I address the action and energy of the horse and rider in conflict, one aspect of rodeo. I intend to present it in a contemporary painterly manner without the romance and sentiment that so often dominates Western Americana subjects.
-Walter Piehl Jr.
Walter Piehl, Jr., known for his vibrant, expressionistic Western-theme paintings, captures the energy of a rodeo, especially of the horse and rider, in his piece breezy music: sweetheart of the rodeo. The work consists of a bucking horse and mounted cowboy figure, which is composed of sketched gestures and rapid movement strokes. The figures are shown in full body profile, facing the right, and are on the upper two-thirds of the canvas. The cowboy is wearing a lime green shirt, a pencil sketched hat, and has his left hand gestured upward into the air. The horse is layered with washes and splatters of colors including rust, blue, purple, black, and magenta. The background is white mixed with similarly lighter toned, swirling, washes of color. Piehl, a one-time rodeo rider himself, applies his painting in an Abstract Expressionist style. His drawing on the surface of the painting suggests the motion and action of horse and rider. Thanks to his teacher, draftsman Robert A. Nelson, and his own natural abilities, Piehl has a mastered command of drawing. His work proudly portrays North Dakota’s artistic and cultural heritage.
This work is included in a series by the artist entitled “sweetheart of the rodeo.” While the artist’s style has changed over the years, the concept of the work has remained constant. The series is dedicated to the sweetheart of the rodeo, the bucking horse. His intent is to address the action, energy, and conflict between the rider and horse and to present it in a manner of a contemporary artist. The series has toured the southwest as well as the Midwest.
Plains Art Museum purchased this piece in 1991.
I like paradox, contradiction, color, line, and putting on paint—but not necessarily in that order.
-Walter Piehl Jr.
Walter Piehl, Jr., known for his action-packed paintings of “real” Western genres in an Abstract Expressionist style, has emerged as an important North Dakota artist.
Piehl was born in Marion, ND on August 1, 1942. He received his Bachelor’s degree in art from Concordia College in Moorhead, Minnesota. He earned both an MA and an MFA from the University of North Dakota in Grand Forks. Piehl has taught at the University of Minnesota, Mayville State College, as well as Valley City University. He is currently an art professor at Minot State University where he has been teaching since 1970.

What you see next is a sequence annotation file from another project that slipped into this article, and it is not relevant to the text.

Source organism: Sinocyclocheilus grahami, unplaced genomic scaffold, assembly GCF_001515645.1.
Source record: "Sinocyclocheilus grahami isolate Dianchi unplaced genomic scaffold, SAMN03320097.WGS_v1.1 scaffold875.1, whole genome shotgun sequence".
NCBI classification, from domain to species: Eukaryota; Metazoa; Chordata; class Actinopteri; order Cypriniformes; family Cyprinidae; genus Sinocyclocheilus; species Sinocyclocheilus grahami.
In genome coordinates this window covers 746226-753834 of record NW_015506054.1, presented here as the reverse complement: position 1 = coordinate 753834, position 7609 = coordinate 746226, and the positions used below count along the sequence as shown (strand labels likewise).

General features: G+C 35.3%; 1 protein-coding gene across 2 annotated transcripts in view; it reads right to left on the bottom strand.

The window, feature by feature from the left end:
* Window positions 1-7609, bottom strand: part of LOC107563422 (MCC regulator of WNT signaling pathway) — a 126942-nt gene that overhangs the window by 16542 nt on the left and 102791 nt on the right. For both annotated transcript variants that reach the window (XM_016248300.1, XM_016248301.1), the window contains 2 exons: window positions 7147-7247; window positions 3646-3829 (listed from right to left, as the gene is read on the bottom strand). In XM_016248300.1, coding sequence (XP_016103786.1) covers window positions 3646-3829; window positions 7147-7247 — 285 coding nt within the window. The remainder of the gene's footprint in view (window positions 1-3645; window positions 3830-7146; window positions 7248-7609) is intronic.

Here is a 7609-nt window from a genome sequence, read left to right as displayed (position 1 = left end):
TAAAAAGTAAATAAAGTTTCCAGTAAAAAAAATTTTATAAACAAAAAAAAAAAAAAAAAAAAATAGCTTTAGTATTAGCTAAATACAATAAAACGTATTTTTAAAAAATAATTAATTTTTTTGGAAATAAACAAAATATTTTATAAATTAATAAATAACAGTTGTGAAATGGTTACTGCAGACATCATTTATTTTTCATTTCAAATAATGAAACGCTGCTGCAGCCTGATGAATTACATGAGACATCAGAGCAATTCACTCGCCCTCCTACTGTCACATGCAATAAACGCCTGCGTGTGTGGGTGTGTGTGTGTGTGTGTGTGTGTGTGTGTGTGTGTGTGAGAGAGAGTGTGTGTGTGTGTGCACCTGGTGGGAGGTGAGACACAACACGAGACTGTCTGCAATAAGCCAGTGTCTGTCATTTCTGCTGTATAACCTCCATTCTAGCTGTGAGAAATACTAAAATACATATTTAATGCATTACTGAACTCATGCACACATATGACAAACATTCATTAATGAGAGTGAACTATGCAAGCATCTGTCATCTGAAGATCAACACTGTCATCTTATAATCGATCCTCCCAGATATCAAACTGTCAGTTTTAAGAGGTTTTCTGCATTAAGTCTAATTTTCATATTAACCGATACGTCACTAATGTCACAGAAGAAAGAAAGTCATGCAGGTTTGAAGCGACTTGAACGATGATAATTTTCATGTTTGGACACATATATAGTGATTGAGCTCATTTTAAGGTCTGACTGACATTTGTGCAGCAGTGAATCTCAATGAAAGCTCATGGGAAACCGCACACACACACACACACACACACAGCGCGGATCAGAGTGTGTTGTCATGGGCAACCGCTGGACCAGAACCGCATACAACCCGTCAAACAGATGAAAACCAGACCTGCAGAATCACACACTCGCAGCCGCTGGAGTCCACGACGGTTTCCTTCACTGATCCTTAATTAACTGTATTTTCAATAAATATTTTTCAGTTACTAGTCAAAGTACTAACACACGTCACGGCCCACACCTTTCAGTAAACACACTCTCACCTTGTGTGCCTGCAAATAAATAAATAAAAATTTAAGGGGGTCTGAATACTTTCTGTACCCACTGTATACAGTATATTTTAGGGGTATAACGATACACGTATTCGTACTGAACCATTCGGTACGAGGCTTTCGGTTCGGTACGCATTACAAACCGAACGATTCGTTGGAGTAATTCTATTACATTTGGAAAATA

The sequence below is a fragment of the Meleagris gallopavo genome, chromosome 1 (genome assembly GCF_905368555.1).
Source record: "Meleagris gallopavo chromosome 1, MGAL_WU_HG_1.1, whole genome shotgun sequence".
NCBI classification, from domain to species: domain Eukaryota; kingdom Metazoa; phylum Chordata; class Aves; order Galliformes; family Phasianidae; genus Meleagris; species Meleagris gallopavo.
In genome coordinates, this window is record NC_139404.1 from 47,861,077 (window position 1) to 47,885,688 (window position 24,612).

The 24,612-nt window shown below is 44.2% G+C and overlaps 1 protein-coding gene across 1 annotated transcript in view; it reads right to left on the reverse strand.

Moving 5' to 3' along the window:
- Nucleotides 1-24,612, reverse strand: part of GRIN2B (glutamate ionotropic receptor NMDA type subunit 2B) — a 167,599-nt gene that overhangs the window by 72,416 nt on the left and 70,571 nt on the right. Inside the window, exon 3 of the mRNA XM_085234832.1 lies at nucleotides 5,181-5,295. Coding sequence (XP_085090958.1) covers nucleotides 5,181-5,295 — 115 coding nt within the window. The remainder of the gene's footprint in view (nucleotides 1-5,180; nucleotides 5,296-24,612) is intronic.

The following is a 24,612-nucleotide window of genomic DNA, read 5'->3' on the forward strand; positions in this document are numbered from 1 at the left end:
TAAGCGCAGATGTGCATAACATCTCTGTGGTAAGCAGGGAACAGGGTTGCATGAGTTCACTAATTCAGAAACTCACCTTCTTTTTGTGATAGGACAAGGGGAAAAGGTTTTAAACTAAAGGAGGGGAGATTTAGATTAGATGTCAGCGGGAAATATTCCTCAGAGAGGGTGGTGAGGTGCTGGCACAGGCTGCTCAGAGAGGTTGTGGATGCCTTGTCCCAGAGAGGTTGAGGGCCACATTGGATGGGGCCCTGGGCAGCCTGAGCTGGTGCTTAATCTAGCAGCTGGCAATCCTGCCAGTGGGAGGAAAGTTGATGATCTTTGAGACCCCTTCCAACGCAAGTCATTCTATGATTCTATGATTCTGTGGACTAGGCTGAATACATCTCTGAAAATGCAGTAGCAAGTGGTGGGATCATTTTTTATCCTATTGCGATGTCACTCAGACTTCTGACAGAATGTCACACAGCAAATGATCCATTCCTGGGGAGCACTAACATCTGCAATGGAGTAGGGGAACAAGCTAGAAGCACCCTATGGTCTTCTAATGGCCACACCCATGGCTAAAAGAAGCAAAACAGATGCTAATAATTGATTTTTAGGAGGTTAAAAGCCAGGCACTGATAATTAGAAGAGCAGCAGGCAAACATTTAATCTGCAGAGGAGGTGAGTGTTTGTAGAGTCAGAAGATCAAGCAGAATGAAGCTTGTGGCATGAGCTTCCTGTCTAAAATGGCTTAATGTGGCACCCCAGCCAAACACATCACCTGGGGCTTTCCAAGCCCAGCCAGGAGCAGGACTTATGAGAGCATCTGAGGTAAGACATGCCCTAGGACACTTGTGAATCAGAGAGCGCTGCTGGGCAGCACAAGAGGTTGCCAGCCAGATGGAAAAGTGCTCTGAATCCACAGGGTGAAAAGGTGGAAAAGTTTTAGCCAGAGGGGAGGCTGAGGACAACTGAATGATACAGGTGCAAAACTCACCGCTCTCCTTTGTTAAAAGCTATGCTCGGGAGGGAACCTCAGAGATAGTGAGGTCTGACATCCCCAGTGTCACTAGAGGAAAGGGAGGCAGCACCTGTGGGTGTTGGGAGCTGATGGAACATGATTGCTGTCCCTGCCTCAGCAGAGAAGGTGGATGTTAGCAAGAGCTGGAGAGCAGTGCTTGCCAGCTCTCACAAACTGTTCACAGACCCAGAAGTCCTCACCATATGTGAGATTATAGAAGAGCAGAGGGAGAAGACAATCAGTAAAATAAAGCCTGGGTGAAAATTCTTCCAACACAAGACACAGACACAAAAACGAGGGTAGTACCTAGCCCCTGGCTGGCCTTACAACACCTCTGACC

Piehl grew to love horses and the rodeo at an early age when he would assist his father, who was a horse dealer and part-time rodeo producer. Having tried his hand at riding, Piehl later worked as a rodeo announcer for thirty years. His artistic talents and his love for the rodeo led him to explore the creative possibilities of representing the fast and furious action of the sport on the painted canvas. Piehl, having grown up in a state without the benefit of an art museum, became a teacher to not only pursue his love of painting, but to teach and share his appreciation of art with others.
Piehl’s work has been highly respected within the esoteric genres of Western art; but is little known outside this genre. Piehl is a vibrant, creative artist, who has explored a variety of media and subjects. His work is often misunderstood or worse, misinterpreted because of the subjects he portrays: rodeos, cowboys, cowgirls, horses and its defining ephemera. Piehl’s creativity transcends his subject. He expresses his subjects in a manner and style that is indicative of their active nature, but he never descends into the cliché or retrograde. Piehl himself has been critical of an art market that merely seeks to replicate Remingtons and Russells. Piehl demands more of his artistic expression. Curator Gordon McConnell has written that Piehl uses color and brushwork “in the spirit of the 1940s Abstract Expressionists [such as Jackson Pollock or Willem deKooning], to convey the dynamics of rodeo action.”
His paintings, which demonstrate a unique blend of Western and contemporary artistic styles, have been shown at the Eiteljorg Museum of American Indian and Western Art, the Pro Rodeo Hall of Fame, the Museum of the American Cowboy, Boise State University Gallery, the Art Museum of Missoula, and the Yellowstone Art Museum, among many others throughout the southwest and Midwest. Plains Art Museum held Piehl’s first major retrospective August 7 to October 26, 2003.
Walter Piehl, Jr., breezy music: sweetheart of the rodeo, 1991, mixed media on canvas, 48 x 36″